On the way back: After checking out Muir Beach and later along the trail accepting plastic eggs with candy from an adult wearing large bunny ears, we took a trail down to Tennessee Valley Beach, crossed the stream, and took a somewhat difficult to follow, incredibly steep and windy section of the Coastal Trail to get back up to Battery Townsley. This area has a maze of trails that wind through interesting old military buildings and tunnels. After doing some exploring, we headed down the hill to the parking area feeling tired, but accomplished.

Rodeo Beach

Monday, April 11, 2016

Iron Ranger Challenge: Miles 10-20 (Buffalo River Trail - Maumee to Highway 14 Bridge)

Greetings my friends!

For my second leg of the Iron Ranger Challenge, I retraced my footsteps back to a hike along the Buffalo River Trail I first traversed in February of 2013. The trail section from Highway 14 to Maumee offers scenic views and a dynamic terrain, from open vistas of the river to crossing through giant river cane fields. I used Johnnie's previous post on this blog for reminders of the trail. It was a special memory for me because I was in my second year living in Arkansas and was still getting settled in. For my and Johnnie's basically shared birthday, February 1st and 2nd respectively, we celebrated with friends by spending the weekend in Gilbert, Arkansas. We traveled to the Buffalo River for hiking and the list of trail participants went Johnnie, Angela, Justin, Laura, and Michael. All of these people are some of my favorite friends and we had an amazing time exploring the Buffalo River Trail that weekend. I have known Justin and Laura since 2005 and shared lots of good times in college and on the baseball field with Justin. And you know Johnnie, he is cool. Angela is another wonderful friend who is passionate about sustainability. And my main bro Michael Eastham is doing big things in DC, and I will be seeing him soon. They all are amazing people.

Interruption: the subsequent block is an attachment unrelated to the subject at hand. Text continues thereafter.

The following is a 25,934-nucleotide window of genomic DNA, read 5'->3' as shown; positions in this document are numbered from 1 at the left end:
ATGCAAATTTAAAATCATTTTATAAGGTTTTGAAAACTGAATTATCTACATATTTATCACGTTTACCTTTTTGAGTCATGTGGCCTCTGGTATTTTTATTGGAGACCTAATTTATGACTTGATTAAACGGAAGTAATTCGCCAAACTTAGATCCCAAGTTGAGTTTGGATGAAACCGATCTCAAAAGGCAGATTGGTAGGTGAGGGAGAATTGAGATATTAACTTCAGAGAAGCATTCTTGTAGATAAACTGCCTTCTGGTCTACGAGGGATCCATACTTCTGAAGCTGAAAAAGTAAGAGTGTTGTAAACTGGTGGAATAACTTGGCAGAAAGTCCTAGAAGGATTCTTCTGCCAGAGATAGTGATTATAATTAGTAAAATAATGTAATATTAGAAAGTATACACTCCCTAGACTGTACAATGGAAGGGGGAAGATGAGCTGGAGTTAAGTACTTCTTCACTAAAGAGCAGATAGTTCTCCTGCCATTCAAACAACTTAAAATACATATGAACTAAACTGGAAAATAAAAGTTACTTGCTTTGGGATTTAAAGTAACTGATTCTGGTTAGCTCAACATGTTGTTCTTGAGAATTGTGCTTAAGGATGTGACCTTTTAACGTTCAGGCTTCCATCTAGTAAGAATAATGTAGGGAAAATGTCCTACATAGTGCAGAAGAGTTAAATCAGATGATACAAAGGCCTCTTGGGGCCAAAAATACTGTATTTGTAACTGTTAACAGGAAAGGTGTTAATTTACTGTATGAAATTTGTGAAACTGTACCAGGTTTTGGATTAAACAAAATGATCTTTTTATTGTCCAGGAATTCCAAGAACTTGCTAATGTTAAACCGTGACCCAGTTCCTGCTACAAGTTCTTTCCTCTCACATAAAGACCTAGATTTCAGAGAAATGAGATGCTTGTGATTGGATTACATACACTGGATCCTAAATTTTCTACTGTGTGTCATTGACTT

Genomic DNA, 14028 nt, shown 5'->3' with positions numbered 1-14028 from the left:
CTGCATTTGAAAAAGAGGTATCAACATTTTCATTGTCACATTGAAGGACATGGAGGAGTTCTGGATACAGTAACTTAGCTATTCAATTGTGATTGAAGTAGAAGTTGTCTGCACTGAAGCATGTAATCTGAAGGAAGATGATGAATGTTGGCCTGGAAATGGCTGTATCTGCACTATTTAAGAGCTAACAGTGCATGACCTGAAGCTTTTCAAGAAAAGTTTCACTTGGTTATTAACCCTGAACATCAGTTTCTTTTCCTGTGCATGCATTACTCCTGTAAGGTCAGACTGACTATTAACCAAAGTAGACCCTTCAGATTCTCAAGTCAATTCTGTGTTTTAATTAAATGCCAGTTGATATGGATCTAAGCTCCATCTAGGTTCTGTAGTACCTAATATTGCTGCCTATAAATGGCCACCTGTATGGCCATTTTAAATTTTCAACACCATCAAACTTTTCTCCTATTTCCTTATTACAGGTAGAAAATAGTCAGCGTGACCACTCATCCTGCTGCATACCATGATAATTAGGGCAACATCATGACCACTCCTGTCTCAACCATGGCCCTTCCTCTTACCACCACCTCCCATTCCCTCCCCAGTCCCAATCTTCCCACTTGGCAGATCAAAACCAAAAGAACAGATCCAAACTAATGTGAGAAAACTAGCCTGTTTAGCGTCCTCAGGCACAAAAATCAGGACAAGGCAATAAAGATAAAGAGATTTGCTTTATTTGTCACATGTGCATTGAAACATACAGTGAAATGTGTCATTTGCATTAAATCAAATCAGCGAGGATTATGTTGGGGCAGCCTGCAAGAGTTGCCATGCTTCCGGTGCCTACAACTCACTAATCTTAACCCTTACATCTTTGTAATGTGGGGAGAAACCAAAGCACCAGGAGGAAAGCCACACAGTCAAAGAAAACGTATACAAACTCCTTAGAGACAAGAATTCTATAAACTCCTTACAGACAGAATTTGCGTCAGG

This time around I wanted to make sure to hike with friends again and not just solo like my first Iron Ranger trek. I plan to mix it up throughout the Iron Ranger Challenge between solo and shared experiences. Because of springing forward for daylight savings, there were not too many up to the morning hike, but my good friend Nick was willing and eager to join. It was his first time on this part of the Buffalo River Trail and since we didn't have the shuttling option with two cars we chose to do an out and back starting at the Maumee trailhead. This trailhead can be a bit difficult to find and I suggest using the following marker to get directions to this point, whether you are starting here or shuttling from the location.

36°01'22.7"N 92°36'59.5"W